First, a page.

Cases where respondents have settled before determination stage
Keeping proper records is an essential requirement of the Financial Advisory and Intermediary Services (FAIS) Act – and it was this failure that saw a life assurance company having to pay out R597 100 in a settlement with the estate of a credit life policyholder.
The policyholder had taken out an “auto settlement” policy (a credit life policy) when buying a new vehicle. The policy was restricted to death and retrenchment cover, because the policyholder suffered from diabetes, which he declared.
The assurance company sent the policyholder various disclosure documents to sign, but the FAIS Ombud, Noluntu Bam, says it is unclear whether the documents were ever brought to the attention of the policyholder.
The assurance company repudiated a claim on the death of the policyholder and claimed that the policyholder had telephoned the company and told it that he no longer wanted the policy.
But it could produce no proof of the telephone call or any documentation to back its repudiation of the claim. The assurance company offered the settlement amount, which was accepted.
Other settlements published in the FAIS Ombud’s 2012/2013 report include the following:
◆ It does not always pay financial advisers to replace one product with another, particularly when they do not check the date of expiry of the old product against the date of inception of the new product. In this case, it cost a financial adviser R400 000. The complainant’s late father had switched life policies before his death. The inception date of the new policy was September 8, 2011– five days after he died. It appeared that by this time the existing policy had been cancelled.
The adviser argued that the old policy was, in fact, still valid because the premiums were paid on the 10th of each month.
But even though the last premium was paid on August 10, this did not mean the cover carried through to September 10. Cover was only for the calendar month in which the premium was paid.
The complainant accepted the R400 000 settlement offer.
◆ Another financial services provider had to pay up R102 219 when one of its representatives advised a client to switch from one investment to another and then failed to process the change properly.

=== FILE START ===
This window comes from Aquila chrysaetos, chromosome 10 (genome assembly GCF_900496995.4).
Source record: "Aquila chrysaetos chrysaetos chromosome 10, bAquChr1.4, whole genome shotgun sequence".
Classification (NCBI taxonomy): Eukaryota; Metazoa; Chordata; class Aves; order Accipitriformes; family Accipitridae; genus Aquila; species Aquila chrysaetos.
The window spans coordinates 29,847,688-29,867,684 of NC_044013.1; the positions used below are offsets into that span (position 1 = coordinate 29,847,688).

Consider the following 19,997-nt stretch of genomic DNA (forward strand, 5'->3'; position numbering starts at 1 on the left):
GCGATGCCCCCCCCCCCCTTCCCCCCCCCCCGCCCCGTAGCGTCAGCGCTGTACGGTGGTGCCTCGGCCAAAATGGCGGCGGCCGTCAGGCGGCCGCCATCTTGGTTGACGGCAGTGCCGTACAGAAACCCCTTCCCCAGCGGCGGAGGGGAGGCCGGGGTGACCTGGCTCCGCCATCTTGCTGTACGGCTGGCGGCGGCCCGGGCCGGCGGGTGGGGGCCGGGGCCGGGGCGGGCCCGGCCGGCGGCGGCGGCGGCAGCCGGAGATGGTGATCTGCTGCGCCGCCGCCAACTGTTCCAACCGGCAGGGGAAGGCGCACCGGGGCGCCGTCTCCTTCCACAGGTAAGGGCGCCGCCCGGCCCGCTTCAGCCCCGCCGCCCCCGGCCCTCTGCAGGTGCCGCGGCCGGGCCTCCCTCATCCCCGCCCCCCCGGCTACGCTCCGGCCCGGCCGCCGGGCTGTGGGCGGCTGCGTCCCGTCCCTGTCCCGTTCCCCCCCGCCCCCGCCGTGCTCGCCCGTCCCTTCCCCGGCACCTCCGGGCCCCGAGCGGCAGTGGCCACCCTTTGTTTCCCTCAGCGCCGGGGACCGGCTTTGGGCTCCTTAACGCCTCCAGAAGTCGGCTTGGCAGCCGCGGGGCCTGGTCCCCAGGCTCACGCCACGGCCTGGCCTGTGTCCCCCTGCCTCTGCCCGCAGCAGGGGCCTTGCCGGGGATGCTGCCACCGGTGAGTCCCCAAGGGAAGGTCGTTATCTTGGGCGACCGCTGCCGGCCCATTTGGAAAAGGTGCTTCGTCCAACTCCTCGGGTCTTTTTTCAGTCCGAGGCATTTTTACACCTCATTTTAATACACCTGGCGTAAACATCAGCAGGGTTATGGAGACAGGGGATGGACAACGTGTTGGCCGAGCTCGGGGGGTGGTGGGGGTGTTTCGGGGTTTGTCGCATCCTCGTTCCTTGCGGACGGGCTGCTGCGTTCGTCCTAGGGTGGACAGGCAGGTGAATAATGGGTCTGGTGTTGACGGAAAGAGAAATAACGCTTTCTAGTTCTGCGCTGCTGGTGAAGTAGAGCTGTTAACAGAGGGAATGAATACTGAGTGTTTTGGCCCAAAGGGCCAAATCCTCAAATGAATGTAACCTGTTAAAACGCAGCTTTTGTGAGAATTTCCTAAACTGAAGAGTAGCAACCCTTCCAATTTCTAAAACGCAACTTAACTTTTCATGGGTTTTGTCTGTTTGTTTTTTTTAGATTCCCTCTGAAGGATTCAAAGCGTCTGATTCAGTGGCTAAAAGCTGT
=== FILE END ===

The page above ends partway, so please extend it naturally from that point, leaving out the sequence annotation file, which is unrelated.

Before finalising the transfer, the representative left the employment of the provider. This resulted in the investment capital being transferred into a “suspension account”.
When the investor became aware of the failure to invest the money according to his instructions, he asked for his capital to be returned with the returns it would have earned if it had been properly invested.
The financial services provider rejected the claim on the basis that the investor could “not provide proof of payment”:
Bam pointed out that this was unfair, and the provider agreed to meet the investor’s demands.
◆ Another adviser who switched an investor from one product to another agreed he would not be paid a commission. But he was, and claimed that the investor had agreed to the commission of R44 533. However, the investment document stated that 100 percent of the capital would be invested which, according to Bam, created the impression that commission should not be deducted.
◆ When you ask for life assurance cover, the financial services provider needs to act with alacrity.
In this case, a bank had to pay R399 023 to settle a death benefit claim because it failed to execute an instruction for a homeloan protection plan to cover an outstanding bond on the borrower’s death. When the borrower died, it was discovered that the policy had not been issued.
The bank could not provide relevant documentation to show that the borrower had turned down the homeloan protection policy. All that could be found was that the application forms for the homeloan reflected a request for the cover.
The bank paid the outstanding loan.